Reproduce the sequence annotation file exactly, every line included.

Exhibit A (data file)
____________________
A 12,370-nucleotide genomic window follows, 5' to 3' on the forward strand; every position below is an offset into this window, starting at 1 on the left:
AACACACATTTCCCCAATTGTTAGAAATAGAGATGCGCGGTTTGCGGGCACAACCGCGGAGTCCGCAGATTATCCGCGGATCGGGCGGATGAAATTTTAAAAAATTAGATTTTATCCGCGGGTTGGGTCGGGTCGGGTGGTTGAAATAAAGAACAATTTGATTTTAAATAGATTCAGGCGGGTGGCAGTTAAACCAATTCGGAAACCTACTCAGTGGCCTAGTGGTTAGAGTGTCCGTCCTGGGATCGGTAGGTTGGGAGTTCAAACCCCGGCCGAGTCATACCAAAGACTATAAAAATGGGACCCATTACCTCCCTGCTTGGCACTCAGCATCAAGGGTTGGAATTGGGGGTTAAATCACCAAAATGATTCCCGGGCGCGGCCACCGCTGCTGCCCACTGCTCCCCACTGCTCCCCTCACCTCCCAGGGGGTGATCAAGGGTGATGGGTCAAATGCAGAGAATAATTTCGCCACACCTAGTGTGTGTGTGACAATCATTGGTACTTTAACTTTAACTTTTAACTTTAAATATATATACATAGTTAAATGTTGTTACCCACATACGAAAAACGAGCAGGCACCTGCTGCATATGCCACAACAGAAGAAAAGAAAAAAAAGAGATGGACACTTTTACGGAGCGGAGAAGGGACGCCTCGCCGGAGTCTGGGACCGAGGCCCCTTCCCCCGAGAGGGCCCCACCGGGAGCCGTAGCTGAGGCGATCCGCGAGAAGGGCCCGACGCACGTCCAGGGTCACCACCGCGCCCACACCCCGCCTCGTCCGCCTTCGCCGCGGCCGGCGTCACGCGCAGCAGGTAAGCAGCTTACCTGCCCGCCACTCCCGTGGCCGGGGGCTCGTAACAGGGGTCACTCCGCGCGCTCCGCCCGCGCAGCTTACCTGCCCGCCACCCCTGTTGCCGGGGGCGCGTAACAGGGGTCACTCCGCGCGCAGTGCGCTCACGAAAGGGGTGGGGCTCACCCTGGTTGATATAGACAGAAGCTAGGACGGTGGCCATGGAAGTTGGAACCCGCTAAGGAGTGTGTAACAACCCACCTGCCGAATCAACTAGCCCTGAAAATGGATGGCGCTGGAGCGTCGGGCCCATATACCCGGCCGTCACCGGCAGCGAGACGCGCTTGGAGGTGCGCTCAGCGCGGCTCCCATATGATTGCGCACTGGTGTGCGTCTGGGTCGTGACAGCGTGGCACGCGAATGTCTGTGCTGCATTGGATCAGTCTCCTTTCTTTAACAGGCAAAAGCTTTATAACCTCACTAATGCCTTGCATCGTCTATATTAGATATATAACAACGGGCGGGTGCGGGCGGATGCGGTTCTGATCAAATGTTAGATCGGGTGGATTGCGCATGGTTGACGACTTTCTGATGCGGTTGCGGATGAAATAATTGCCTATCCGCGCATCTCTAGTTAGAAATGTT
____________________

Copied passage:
A 12,370-nucleotide genomic window follows, 5' to 3' on the forward strand; every position below is an offset into this window, starting at 1 on the left:
AACACACATTTCCCCAATTGTTAGAAATAGAGATGCGCGGTTTGCGGGCACAACCGCGGAGTCCGCAGATTATCCGCGGATCGGGCGGATGAAATTTTAAAAAATTAGATTTTATCCGCGGGTTGGGTCGGGTCGGGTGGTTGAAATAAAGAACAATTTGATTTTAAATAGATTCAGGCGGGTGGCAGTTAAACCAATTCGGAAACCTACTCAGTGGCCTAGTGGTTAGAGTGTCCGTCCTGGGATCGGTAGGTTGGGAGTTCAAACCCCGGCCGAGTCATACCAAAGACTATAAAAATGGGACCCATTACCTCCCTGCTTGGCACTCAGCATCAAGGGTTGGAATTGGGGGTTAAATCACCAAAATGATTCCCGGGCGCGGCCACCGCTGCTGCCCACTGCTCCCCACTGCTCCCCTCACCTCCCAGGGGGTGATCAAGGGTGATGGGTCAAATGCAGAGAATAATTTCGCCACACCTAGTGTGTGTGTGACAATCATTGGTACTTTAACTTTAACTTTTAACTTTAAATATATATACATAGTTAAATGTTGTTACCCACATACGAAAAACGAGCAGGCACCTGCTGCATATGCCACAACAGAAGAAAAGAAAAAAAAGAGATGGACACTTTTACGGAGCGGAGAAGGGACGCCTCGCCGGAGTCTGGGACCGAGGCCCCTTCCCCCGAGAGGGCCCCACCGGGAGCCGTAGCTGAGGCGATCCGCGAGAAGGGCCCGACGCACGTCCAGGGTCACCACCGCGCCCACACCCCGCCTCGTCCGCCTTCGCCGCGGCCGGCGTCACGCGCAGCAGGTAAGCAGCTTACCTGCCCGCCACTCCCGTGGCCGGGGGCTCGTAACAGGGGTCACTCCGCGCGCTCCGCCCGCGCAGCTTACCTGCCCGCCACCCCTGTTGCCGGGGGCGCGTAACAGGGGTCACTCCGCGCGCAGTGCGCTCACGAAAGGGGTGGGGCTCACCCTGGTTGATATAGACAGAAGCTAGGACGGTGGCCATGGAAGTTGGAACCCGCTAAGGAGTGTGTAACAACCCACCTGCCGAATCAACTAGCCCTGAAAATGGATGGCGCTGGAGCGTCGGGCCCATATACCCGGCCGTCACCGGCAGCGAGACGCGCTTGGAGGTGCGCTCAGCGCGGCTCCCATATGATTGCGCACTGGTGTGCGTCTGGGTCGTGACAGCGTGGCACGCGAATGTCTGTGCTGCATTGGATCAGTCTCCTTTCTTTAACAGGCAAAAGCTTTATAACCTCACTAATGCCTTGCATCGTCTATATTAGATATATAACAACGGGCGGGTGCGGGCGGATGCGGTTCTGATCAAATGTTAGATCGGGTGGATTGCGCATGGTTGACGACTTTCTGATGCGGTTGCGGATGAAATAATTGCCTATCCGCGCATCTCTAGTTAGAAATGTT